Learning trajectories help teachers challenge children at just the right level for their best learning.
Douglas H. Clements, Shannon S. Guss, and Julie Sarama
Deanna Pecaski McLennan
Crystal Kalinec-Craig, Emily P. Bonner, and Traci Kelley
This article describes an innovation in an elementary mathematics education course called SEE Math (Support and Enrichment Experiences in Mathematics), which aims to support teacher candidates (TCs) as they learn to teach mathematics through problem solving while promoting equity during multiple experiences with a child. During this 8-week program, TCs craft and implement tasks that promote problem solving in the context of a case study of a child’s thinking while collecting and analyzing student data to support future instructional decisions. The program culminates in a mock parent–teacher conference. Data samples show how SEE Math offers TCs an opportunity to focus on the nuances of children’s strengths rather than traditional measures of achievement and skill.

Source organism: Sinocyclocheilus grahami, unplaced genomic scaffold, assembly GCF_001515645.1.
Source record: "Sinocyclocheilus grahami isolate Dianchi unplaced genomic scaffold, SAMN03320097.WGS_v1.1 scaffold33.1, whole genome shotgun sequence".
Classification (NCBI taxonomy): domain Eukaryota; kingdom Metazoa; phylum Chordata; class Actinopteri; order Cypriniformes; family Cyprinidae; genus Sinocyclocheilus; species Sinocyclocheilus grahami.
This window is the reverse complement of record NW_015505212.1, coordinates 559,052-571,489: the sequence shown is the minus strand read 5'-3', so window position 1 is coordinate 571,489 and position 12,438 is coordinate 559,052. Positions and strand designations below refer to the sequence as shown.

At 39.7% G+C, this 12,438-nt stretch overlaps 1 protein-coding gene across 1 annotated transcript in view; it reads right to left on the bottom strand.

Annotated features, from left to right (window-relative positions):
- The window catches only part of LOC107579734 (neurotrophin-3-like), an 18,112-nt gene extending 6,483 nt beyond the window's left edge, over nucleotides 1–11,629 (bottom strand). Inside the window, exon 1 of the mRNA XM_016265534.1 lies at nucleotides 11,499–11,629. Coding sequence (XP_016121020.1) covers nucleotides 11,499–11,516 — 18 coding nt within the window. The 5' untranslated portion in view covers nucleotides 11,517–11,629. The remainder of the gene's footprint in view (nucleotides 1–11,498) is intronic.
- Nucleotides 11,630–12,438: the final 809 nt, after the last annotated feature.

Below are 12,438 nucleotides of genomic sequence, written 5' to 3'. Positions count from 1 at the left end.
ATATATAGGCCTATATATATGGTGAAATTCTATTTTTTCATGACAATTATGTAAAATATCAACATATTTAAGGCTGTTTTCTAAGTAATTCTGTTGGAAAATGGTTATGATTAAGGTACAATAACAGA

Esther M. H. Billings and Barbara A. Swartz
Hala Ghousseini, Sarah Lord, and Aimee Cardon
Kindergartners are capable of engaging in reasoning about mathematics and justifying their thinking using several resources.
Kimberly Morrow-Leong, Sara Delano Moore, and Linda M. Gojak
Reading mathematics picture books to children increases interest in mathematics, strengthens vocabulary, and can improve achievement.
Tonya Gau Bartell
This is one of many practices to support teachers in assessing students’ mathematical thinking and better understanding students’ lived experiences that they can then draw on in mathematics instruction. This article highlights four examples of teachers’ efforts to reimagine homework for K–2 students.
Beth L. MacDonald, Diana L. Moss,, and Jessica H. Hunt
In this article, we explore how playing with dominoes not only requires students to count but also to subitize when constructing number and operations.